Jed Cohen

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The Art of Inception in Our Reality

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The following contains spoilers regarding Inception, and also assumes you’ve seen the film. Consider yourself warned.

There’s a lot of analysis possible with Inception. There’s the questions about the nature of reality (see the Matrix). There’s the examination of how Mal influences Cobb’s actions, much in the same way our own subconscious influences us. And there’s what may be the central point of the film – the nature of the idea and the ways we share ideas with others.

Inception does take a decidedly sci-fi approach (although Margaret Atwood would probably classify it as speculative fiction). This works to engage our ability to suspend disbelief, meaning we better accept a world where dream sharing is possible, where a small team of experts travels the world stealing ideas straight out of people’s minds, and where we are the master of our thoughts….except when we aren’t.

I think the marketing parallels for extraction and inception are pretty clear. It’s not terribly difficult to get someone to tell you what they think (although determining if they’re telling the truth may be hard). Extraction, then, is comparable to the kind of advertising that commands you to do something – buy this, watch this, do this. Inception is organic. It’s growth. It’s planting a small seed of an idea and letting it slowly expand until it drives an action.

Unlike the kind of inception practiced in the film, we can’t expect the goal to be influencing someone without their knowledge. Instead, it’s about creating immersive experiences that don’t lecture, but instead engage. It’s about understanding your target and tailoring your message to them. And it’s about simplicity of form, if not of execution.

We can argue that this is what social media and viral marketing are all about. But just because some modern marketing techniques are better at this than others doesn’t mean that they’re used properly. It’s way too easy to use Twitter and Facebook to bludgeon potential customers over the head with your message. And this can distract both you and your audience from what really matters – assimilating your idea into their world.

One of the most iconic examples of this idea building comes not from today, but instead from over 80 years ago On marketing the piano, Edward Bernays wrote,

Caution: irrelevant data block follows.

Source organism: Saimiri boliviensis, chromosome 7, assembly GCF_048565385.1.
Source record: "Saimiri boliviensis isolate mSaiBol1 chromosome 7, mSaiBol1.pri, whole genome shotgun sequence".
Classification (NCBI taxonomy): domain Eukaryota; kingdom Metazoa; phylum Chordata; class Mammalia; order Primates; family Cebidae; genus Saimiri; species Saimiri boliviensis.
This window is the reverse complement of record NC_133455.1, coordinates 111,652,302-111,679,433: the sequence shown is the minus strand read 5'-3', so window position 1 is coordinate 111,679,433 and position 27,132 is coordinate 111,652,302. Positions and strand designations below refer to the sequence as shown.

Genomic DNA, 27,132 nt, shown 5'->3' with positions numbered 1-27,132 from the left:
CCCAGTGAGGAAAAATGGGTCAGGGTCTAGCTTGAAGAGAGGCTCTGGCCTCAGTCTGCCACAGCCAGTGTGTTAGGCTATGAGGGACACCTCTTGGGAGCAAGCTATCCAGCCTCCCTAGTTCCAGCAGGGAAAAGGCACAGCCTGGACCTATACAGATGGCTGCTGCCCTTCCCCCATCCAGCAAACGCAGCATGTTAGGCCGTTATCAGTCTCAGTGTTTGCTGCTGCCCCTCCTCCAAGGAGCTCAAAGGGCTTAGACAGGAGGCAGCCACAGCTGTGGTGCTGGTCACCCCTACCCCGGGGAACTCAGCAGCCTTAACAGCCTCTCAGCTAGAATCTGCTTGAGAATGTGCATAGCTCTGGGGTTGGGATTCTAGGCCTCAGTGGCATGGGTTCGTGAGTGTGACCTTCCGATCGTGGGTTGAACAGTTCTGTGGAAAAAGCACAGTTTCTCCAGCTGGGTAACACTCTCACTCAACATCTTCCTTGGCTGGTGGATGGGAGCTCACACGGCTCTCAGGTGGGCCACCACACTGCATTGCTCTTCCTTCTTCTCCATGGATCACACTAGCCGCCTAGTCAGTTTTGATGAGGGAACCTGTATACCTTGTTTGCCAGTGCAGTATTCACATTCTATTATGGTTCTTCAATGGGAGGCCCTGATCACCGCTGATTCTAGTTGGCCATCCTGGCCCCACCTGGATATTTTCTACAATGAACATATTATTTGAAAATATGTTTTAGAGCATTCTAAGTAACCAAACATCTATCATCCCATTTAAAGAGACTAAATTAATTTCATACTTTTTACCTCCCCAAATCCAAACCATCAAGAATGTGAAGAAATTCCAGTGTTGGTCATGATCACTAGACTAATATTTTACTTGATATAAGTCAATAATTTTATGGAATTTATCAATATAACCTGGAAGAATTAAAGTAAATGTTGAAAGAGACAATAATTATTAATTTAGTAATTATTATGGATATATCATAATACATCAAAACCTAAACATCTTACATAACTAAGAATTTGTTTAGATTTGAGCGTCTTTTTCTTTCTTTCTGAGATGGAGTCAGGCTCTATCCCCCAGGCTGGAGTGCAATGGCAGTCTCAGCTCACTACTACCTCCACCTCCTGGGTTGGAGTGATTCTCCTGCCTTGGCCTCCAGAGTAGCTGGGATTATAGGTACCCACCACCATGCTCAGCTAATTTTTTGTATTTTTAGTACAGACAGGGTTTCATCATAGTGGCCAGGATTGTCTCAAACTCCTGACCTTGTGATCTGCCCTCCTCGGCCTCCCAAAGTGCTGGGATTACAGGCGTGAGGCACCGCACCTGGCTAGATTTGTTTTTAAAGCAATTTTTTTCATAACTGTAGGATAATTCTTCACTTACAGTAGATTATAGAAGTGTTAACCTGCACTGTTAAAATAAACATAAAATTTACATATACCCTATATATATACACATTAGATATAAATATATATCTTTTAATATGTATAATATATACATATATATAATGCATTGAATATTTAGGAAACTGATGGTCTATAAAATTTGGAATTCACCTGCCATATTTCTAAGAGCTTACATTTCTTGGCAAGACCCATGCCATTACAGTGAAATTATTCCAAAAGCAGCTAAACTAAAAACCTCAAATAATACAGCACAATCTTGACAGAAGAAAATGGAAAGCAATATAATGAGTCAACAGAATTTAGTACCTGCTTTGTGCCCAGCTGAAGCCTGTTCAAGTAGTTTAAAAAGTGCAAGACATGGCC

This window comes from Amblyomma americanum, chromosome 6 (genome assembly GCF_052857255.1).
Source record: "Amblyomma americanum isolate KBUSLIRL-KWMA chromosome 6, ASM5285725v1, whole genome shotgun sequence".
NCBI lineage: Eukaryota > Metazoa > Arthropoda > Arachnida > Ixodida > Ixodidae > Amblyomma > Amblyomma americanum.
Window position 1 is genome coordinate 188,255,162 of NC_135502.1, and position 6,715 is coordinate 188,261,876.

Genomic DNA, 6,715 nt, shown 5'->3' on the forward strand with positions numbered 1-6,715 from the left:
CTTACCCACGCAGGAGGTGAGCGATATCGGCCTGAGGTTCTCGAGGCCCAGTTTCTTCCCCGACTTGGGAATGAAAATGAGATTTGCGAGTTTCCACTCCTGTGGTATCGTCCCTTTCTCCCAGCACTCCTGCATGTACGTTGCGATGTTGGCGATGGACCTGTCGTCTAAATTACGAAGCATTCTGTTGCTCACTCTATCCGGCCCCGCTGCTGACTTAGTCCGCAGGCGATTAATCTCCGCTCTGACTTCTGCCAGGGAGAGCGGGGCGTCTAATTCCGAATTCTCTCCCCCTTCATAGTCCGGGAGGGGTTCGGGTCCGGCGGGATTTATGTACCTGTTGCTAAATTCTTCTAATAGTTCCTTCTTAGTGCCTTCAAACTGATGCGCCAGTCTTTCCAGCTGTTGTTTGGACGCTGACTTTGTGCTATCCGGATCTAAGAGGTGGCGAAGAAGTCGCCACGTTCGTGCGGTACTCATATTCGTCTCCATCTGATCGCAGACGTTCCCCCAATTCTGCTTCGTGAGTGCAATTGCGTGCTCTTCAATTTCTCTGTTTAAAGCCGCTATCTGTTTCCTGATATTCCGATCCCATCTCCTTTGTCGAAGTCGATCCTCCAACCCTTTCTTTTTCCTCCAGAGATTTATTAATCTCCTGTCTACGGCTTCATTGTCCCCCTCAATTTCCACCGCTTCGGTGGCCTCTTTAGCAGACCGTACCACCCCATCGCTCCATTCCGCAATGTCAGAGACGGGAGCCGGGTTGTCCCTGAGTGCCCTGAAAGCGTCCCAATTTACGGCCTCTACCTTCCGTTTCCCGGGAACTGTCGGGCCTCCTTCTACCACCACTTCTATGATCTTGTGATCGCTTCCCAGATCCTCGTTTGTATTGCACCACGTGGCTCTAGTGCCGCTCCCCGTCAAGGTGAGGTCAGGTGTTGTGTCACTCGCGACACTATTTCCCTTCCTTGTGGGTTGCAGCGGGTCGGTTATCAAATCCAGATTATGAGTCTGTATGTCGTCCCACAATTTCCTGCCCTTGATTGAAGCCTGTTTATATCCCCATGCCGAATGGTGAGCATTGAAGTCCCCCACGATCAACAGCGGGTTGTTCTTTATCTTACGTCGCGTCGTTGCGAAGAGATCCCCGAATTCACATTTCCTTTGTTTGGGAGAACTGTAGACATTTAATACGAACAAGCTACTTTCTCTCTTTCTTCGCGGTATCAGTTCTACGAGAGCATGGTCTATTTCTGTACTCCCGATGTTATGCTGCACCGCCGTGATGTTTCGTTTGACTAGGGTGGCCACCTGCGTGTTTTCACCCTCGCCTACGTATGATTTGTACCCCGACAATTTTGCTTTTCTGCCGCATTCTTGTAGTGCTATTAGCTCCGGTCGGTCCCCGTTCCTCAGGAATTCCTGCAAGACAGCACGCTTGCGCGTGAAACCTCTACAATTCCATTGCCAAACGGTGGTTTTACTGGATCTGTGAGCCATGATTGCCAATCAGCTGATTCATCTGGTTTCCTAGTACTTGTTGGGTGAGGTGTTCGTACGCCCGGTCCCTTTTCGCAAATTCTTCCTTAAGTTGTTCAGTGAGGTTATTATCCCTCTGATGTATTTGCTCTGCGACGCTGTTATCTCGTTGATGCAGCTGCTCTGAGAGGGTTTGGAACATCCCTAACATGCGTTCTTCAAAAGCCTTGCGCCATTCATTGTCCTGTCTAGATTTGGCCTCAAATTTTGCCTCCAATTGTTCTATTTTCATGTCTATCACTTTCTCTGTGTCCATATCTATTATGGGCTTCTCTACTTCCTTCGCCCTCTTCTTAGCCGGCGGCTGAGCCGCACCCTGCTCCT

“The music room will be accepted because it has been made the thing. And the man or woman who has a music room, or has arranged a corner of the parlor as a musical corner, will naturally think of buying a piano. It will come to him as his own idea.”

Yes, this can be creepy. And hopefully dependent upon us acting in an ethical manner. But doesn’t it also sound an awful lot like inception?

Written by Jed

August 15th, 2010 at 11:32 pm

The Role of Propaganda in Modern Democracy (aka My Colloquium)

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So school’s out; I’ve graduated.  Yipee.  This has naturally led me to think about quite a few things and to reflect upon some of my experiences at NYU.  I’ve written before on the wide range of classes I’ve taken and some of the opportunities afforded to me by my academic program at the Gallatin School of Individualized Study.  One of the few degree requirements (and as such one of the few guaranteed shared experiences among the students) is the colloquium.  The colloquium is Gallatin’s senior capstone, a two hour discussion on a topic of the students choice with three faculty members.  It is something that students look upon with a bit of dread, and it is a bit daunting – it is rare for a student’s academic career to hinge on a single event like the colloquium (not that many people fail, but it is still stressful).

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Written by Jed

May 30th, 2009 at 11:20 am